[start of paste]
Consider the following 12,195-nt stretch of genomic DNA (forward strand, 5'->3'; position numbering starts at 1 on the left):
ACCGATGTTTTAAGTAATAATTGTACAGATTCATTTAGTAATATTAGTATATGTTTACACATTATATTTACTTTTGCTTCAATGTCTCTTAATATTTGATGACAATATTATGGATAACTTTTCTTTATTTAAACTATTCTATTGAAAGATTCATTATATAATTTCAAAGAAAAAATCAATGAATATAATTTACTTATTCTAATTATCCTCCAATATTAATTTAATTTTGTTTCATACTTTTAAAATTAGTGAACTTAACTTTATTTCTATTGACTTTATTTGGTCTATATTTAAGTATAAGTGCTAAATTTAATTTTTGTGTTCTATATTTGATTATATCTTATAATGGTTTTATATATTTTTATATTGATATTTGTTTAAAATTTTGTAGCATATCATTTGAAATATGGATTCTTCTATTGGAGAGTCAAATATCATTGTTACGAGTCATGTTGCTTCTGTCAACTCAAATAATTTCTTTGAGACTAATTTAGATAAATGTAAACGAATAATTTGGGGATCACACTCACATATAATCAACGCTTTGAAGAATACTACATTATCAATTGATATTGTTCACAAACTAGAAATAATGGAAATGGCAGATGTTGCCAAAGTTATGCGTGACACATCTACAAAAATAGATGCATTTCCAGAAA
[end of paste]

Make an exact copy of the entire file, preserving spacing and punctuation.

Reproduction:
Consider the following 12,195-nt stretch of genomic DNA (forward strand, 5'->3'; position numbering starts at 1 on the left):
ACCGATGTTTTAAGTAATAATTGTACAGATTCATTTAGTAATATTAGTATATGTTTACACATTATATTTACTTTTGCTTCAATGTCTCTTAATATTTGATGACAATATTATGGATAACTTTTCTTTATTTAAACTATTCTATTGAAAGATTCATTATATAATTTCAAAGAAAAAATCAATGAATATAATTTACTTATTCTAATTATCCTCCAATATTAATTTAATTTTGTTTCATACTTTTAAAATTAGTGAACTTAACTTTATTTCTATTGACTTTATTTGGTCTATATTTAAGTATAAGTGCTAAATTTAATTTTTGTGTTCTATATTTGATTATATCTTATAATGGTTTTATATATTTTTATATTGATATTTGTTTAAAATTTTGTAGCATATCATTTGAAATATGGATTCTTCTATTGGAGAGTCAAATATCATTGTTACGAGTCATGTTGCTTCTGTCAACTCAAATAATTTCTTTGAGACTAATTTAGATAAATGTAAACGAATAATTTGGGGATCACACTCACATATAATCAACGCTTTGAAGAATACTACATTATCAATTGATATTGTTCACAAACTAGAAATAATGGAAATGGCAGATGTTGCCAAAGTTATGCGTGACACATCTACAAAAATAGATGCATTTCCAGAAA